As the online apparel retail market grows -- $10.2 billion in 2004, up 24% from 2003 -- so do celebrity apparel brands online. "Volumewise, it's north of $30 million," says Ed Foy, CEO of eFashion Solutions, Web marketer and retailer for top hip-hop and celebrity brands such as Eminem, Jennifer Lopez, and Russell and Kimora Lee Simmons. Celebrity and hip-hop fashion sites ship to 4,000 towns and cities in 120 countries, "and it's not just the Bronx and Los Angeles," Foy explains. "It's Idaho, it's Fargo, North Dakota, and it's growing dramatically."
But marketing celebrity-based apparel online has inherent challenges.
"Fashion is all about look, flash, and flare," says Foy. But in order to turn a profit on the designs, you still need a straightforward approach to sales. "It's challenging to maximize conversion rates when the designer wants to wow the consumer visually."
How can you mix celebrity lifestyle branding with direct sales? In our exclusive interview, Foy shared test results, lessons learned, and of course creative samples (below). Top Seven Lessons Learned from Celebrity Site eRetailing
Lesson #1. Daytime traffic wants quick loading
People who visit celebrity sites at work don't care about resolution. They want the images to load quickly so they can see it and get off, "before the boss arrives," says Foy.
Lesson #2. Best day-of-week varies seasonally
Highest traffic days tend to vary with seasonality. In the summer, shopping takes place during the workday, presumably because people are spending time outside during the weekends. In the winter, traffic tends to be higher during the weekends, "for all of our brands," Foy says. Orange County Choppers (OCC) is the exception, as traffic peaks regularly after the show airs on Tuesdays.
With this data in mind, Foy's team can schedule email campaigns for the best day-of-week in each season (link to sample emails below).
Lesson #3. Affiliates cannibalize sales
"Affiliate programs have helped with the launch of the sites, but after a while they were cannibalizing and were not that successful," says Foy. We suspect many eretailers have the same problem (unfortunately, according to MarketingSherpa data, the majority don't run metrics reports to track which "new" customers coming from affiliates are actually old customers).
That said, Foy's sites are inherently more memorable brand URLs for related fans than typical eretail sites would be. So, once fans know the site exists, they're more likely to go direct if not distracted with a click link from an affiliate.
Lesson #4. 98% of traffic is self-referred
All but 2% of traffic to these sites comes directly by typing in the exact URL. Foy notes there's room for growth -- for example he's barely scratched the surface of search engine marketing. The team has prioritized synching with offline where the brands are huge and pervasive.
Lesson #5. Keep backend systems in real-time alert loops with marketing
Last fall when jeans from Apple Bottoms began selling at the rate of an order a minute online, the back-end system alerted the marketing team almost instantly. Foy contacted the customer service call center and learned that the jeans had been featured on Oprah's Christmas list.
Nobody had known they'd be getting the publicity, but within minutes Apple Bottoms was able to order every pair of jeans available to keep inventory high, plus they quickly tweaked home page design to maximize conversions.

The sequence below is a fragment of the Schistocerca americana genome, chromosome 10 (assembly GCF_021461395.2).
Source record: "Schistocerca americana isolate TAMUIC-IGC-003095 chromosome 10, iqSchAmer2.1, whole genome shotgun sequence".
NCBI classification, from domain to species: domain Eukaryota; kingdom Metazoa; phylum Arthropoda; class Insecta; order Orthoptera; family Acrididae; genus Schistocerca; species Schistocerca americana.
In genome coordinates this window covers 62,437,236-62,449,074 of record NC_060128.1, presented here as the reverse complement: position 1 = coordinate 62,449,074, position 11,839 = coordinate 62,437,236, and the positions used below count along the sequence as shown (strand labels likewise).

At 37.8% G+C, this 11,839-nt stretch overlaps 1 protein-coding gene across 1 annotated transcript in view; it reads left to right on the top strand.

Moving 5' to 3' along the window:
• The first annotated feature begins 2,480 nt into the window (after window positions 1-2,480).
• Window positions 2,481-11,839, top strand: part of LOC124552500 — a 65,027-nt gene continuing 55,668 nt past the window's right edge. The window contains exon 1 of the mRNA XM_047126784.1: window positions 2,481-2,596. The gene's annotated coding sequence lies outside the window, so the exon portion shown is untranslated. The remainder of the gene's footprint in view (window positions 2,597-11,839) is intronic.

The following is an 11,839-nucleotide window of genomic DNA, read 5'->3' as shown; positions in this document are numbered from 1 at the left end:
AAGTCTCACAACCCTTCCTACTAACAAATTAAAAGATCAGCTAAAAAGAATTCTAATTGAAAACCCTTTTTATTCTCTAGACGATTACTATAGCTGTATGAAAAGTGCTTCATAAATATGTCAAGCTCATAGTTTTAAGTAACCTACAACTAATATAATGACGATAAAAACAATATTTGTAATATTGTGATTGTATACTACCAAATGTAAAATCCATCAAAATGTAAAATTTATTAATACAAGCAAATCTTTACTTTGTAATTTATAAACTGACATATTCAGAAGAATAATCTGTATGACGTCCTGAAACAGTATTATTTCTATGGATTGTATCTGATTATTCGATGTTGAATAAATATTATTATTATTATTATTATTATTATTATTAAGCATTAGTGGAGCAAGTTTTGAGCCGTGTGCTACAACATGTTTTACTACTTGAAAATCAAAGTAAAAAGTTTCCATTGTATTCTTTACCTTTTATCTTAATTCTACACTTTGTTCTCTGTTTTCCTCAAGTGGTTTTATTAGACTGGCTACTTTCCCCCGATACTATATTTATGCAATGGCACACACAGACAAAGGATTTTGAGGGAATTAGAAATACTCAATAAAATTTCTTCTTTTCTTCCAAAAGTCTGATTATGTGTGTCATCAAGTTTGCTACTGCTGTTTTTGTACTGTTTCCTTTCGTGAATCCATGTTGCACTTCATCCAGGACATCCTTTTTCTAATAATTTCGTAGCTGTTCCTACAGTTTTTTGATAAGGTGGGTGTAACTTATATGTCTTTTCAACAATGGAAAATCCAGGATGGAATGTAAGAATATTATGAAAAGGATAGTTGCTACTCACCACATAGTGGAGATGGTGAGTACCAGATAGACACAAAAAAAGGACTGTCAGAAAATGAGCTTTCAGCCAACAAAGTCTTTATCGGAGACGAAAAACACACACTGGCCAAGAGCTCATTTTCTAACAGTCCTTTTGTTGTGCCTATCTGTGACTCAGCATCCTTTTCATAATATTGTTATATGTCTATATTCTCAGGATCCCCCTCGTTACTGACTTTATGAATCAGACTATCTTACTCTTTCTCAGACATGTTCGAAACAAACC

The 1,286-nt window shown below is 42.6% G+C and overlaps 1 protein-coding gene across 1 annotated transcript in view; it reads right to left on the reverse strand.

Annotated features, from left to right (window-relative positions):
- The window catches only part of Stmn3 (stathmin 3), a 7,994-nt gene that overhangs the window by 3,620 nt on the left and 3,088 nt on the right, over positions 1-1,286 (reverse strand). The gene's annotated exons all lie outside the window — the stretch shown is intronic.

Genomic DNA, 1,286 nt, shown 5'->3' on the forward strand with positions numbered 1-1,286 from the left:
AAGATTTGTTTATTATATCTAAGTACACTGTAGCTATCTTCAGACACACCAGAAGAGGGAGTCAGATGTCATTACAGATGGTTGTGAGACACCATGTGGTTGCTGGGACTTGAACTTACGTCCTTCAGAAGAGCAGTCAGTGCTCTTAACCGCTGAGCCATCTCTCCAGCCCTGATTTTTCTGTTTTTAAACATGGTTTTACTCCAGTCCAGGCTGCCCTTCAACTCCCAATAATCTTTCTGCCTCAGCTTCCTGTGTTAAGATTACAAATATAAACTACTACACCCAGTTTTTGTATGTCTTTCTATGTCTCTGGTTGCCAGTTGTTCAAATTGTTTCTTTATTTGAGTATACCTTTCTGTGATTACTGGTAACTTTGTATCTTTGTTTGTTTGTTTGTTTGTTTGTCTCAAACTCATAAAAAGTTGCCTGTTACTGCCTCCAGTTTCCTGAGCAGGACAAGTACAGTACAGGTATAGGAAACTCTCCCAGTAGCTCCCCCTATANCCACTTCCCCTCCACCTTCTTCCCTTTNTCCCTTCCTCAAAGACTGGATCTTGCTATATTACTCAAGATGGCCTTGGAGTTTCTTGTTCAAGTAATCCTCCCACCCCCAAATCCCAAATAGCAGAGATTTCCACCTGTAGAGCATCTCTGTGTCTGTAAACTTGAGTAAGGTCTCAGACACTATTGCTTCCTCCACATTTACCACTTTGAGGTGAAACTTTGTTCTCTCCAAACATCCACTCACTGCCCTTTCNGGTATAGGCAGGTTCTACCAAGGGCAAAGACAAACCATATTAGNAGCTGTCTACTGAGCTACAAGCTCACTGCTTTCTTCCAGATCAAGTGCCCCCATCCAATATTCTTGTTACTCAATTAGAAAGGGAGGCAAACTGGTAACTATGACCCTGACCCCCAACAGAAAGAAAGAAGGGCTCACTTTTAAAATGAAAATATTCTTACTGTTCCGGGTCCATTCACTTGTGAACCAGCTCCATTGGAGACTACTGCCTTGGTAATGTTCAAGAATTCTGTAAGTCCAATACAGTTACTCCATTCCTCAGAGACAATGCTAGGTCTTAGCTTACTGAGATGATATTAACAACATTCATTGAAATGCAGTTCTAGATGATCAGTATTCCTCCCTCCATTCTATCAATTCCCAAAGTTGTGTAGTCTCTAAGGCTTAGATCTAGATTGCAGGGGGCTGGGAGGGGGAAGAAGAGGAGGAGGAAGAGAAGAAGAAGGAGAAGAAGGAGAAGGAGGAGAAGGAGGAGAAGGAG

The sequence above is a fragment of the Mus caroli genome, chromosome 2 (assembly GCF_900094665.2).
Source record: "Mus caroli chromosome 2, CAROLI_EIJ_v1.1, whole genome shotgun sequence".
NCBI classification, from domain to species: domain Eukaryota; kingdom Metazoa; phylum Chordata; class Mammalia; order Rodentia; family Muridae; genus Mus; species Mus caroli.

This isn't the kind of campaigning you can do when you're confined to monthly or even weekly planning meetings. To make the most of celebrity tie-ins, you need on-the-fly communication and decision-making capabilities.
Lesson #6. eTrust and Hackersafe: neither here nor there
Foy has tested putting third party assurances on the sites, but to his surprise it didn't impact business one way or the other. (Note: We've reported on different results for other eretail sites with less-known brands.)
Lesson #7. Full-price merchandise lasts longer online
Merchandise doesn't need to be marked down as quickly online as at department stores. "We think that has to do with the fact that the brand is presented in the entire lifestyle," says Foy. "The handbags, jeans, jewelry, T-shirts, shoes, are all displayed in one place. In a department store, they're all in different places. We can communicate what the brand means as a lifestyle."
He adds, "That blew my mind more than any other stat in the business." Quick Profiles of Three Celebrity Sites' Tests and Lessons LearnedCeleb Site #1 -- BabyPhat.com
Launched: marketing only, winter 1998; ecommerce, fall 2001 2004 Visitors: 12.1 million; Average conversion rate: 1.5%--2%; Outside links: 304
Description: Hip-hop mogul Russell Simmons, founder of Def Jam Records, is often credited with bringing the hip-hop culture to life. Over 12 years ago, he created Phat Fashions and launched the hip-hop lifestyle site, Phat Farm, which became ecommerce-enabled in spring of '04.
The Baby Phat brand came into existence when Simmons produced tiny tees emblazoned with the phrase "Baby Phat." The shirts became "hip" so quickly that the Baby Phat brand, and its first collection, was born.
Simmons' wife Kimora Lee, herself a model and hip-hop socialite, came on board as the creative director, giving the brand a sexy, confident image and a coy attitude.
Lesson #1. Reduce Flash and bring product up front
When BabyPhat.com launched ecommerce in 2001, the first thing the ecommerce team did was simply to tag the URL in all print campaigns.
"They got a lot of traffic right out of the gate, with zero marketing, but the product was like 10 clicks away," Foy says. The site was also 100% Flash-based -- and had a conversion rate of .025.
By bringing the product one click off the home page and reducing the Flash element to a 10-second intro, the site improved conversions to sales by 40%.
Lesson #2. Soften sales pitches with lifestyle brand marketing
The site must balance lifestyle brand messaging with straightforward direct response offers. Bernt Ullmann, President of Phat Fashions, uses a consumer package goods analogy to explain: "If it was all about the product and no romancing, everything would just be sitting on a shelf in clear plastic. It's the same with lifestyle brands."
With Phat Farm and Baby Phat, "We're fun, we're sexy, we're happening, and you want to be part of it," says Ullmann. "Doing that well is very much part of selling the product, but it's not an aggressive sales pitch."